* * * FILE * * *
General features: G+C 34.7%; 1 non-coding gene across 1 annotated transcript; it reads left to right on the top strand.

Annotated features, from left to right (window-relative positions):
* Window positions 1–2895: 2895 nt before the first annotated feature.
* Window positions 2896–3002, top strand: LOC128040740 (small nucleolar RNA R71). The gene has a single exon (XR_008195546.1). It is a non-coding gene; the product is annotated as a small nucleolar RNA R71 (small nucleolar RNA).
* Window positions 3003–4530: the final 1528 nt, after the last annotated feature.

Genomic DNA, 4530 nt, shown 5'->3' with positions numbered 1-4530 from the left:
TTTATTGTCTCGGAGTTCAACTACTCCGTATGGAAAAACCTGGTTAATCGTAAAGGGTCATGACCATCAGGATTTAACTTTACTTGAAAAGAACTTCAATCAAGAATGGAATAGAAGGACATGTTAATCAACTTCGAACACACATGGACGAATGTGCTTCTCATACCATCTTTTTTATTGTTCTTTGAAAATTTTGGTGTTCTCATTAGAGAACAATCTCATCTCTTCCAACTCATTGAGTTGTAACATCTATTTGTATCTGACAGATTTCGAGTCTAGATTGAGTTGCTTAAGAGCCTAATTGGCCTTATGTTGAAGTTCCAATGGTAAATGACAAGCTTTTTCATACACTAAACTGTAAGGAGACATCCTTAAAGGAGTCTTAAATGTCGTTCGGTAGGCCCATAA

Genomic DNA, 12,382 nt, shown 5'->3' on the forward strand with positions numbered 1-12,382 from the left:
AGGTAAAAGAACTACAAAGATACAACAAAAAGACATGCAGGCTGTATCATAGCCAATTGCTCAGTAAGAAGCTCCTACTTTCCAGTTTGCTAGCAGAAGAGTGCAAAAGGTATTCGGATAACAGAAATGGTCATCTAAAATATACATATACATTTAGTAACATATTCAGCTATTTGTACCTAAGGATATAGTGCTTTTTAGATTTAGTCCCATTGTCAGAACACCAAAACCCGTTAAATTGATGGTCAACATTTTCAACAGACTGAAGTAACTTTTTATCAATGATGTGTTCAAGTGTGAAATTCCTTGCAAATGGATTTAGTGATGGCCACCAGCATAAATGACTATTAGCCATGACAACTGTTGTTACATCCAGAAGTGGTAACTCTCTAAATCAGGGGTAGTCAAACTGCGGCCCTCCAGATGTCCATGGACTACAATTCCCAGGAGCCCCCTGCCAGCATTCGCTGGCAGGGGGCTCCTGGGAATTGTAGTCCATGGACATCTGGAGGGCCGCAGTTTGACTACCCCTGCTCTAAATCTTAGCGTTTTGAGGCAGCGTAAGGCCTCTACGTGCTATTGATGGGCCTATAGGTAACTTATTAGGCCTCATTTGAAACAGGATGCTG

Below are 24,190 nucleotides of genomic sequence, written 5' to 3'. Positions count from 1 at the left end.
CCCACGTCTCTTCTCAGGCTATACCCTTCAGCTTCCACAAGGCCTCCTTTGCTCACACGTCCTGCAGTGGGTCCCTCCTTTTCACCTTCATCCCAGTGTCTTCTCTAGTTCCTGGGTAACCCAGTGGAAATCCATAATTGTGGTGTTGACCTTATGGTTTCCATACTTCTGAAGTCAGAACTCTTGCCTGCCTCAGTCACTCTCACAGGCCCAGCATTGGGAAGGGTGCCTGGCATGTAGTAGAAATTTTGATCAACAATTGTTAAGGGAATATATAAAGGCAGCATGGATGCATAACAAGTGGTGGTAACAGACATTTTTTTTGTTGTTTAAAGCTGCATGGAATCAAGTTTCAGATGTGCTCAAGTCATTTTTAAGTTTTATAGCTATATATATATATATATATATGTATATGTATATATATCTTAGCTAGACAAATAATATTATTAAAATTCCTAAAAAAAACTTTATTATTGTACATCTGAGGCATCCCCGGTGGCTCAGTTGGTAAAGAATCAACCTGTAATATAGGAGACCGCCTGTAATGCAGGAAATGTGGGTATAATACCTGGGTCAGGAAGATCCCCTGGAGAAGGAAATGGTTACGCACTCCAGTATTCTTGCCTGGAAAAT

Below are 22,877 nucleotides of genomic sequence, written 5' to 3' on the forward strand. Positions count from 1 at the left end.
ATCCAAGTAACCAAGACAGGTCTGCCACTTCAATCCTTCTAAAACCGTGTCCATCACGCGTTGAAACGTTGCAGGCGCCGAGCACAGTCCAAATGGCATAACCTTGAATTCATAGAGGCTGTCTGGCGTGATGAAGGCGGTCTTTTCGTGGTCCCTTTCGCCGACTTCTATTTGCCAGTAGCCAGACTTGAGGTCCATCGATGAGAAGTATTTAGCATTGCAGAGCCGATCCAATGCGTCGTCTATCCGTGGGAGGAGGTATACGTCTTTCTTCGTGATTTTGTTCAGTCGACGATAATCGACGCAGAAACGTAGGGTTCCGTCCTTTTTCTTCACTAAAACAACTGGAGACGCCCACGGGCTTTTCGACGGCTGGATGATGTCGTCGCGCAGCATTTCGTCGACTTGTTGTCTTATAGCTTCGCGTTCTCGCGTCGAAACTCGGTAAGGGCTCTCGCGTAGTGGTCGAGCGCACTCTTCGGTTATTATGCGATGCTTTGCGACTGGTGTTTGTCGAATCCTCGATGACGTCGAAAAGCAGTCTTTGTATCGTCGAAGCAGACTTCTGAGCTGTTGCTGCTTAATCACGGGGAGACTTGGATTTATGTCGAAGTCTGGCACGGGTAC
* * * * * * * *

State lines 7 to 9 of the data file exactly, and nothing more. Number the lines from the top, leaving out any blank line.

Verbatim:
TTTATTGTCTCGGAGTTCAACTACTCCGTATGGAAAAACCTGGTTAATCGTAAAGGGTCATGACCATCAGGATTTAACTTTACTTGAAAAGAACTTCAATCAAGAATGGAATAGAAGGACATGTTAATCAACTTCGAACACACATGGACGAATGTGCTTCTCATACCATCTTTTTTATTGTTCTTTGAAAATTTTGGTGTTCTCATTAGAGAACAATCTCATCTCTTCCAACTCATTGAGTTGTAACATCTATTTGTATCTGACAGATTTCGAGTCTAGATTGAGTTGCTTAAGAGCCTAATTGGCCTTATGTTGAAGTTCCAATGGTAAATGACAAGCTTTTTCATACACTAAACTGTAAGGAGACATCCTTAAAGGAGTCTTAAATGTCGTTCGGTAGGCCCATAA

Genomic DNA, 12,382 nt, shown 5'->3' on the forward strand with positions numbered 1-12,382 from the left:
AGGTAAAAGAACTACAAAGATACAACAAAAAGACATGCAGGCTGTATCATAGCCAATTGCTCAGTAAGAAGCTCCTACTTTCCAGTTTGCTAGCAGAAGAGTGCAAAAGGTATTCGGATAACAGAAATGGTCATCTAAAATATACATATACATTTAGTAACATATTCAGCTATTTGTACCTAAGGATATAGTGCTTTTTAGATTTAGTCCCATTGTCAGAACACCAAAACCCGTTAAATTGATGGTCAACATTTTCAACAGACTGAAGTAACTTTTTATCAATGATGTGTTCAAGTGTGAAATTCCTTGCAAATGGATTTAGTGATGGCCACCAGCATAAATGACTATTAGCCATGACAACTGTTGTTACATCCAGAAGTGGTAACTCTCTAAATCAGGGGTAGTCAAACTGCGGCCCTCCAGATGTCCATGGACTACAATTCCCAGGAGCCCCCTGCCAGCATTCGCTGGCAGGGGGCTCCTGGGAATTGTAGTCCATGGACATCTGGAGGGCCGCAGTTTGACTACCCCTGCTCTAAATCTTAGCGTTTTGAGGCAGCGTAAGGCCTCTACGTGCTATTGATGGGCCTATAGGTAACTTATTAGGCCTCATTTGAAACAGGATGCTG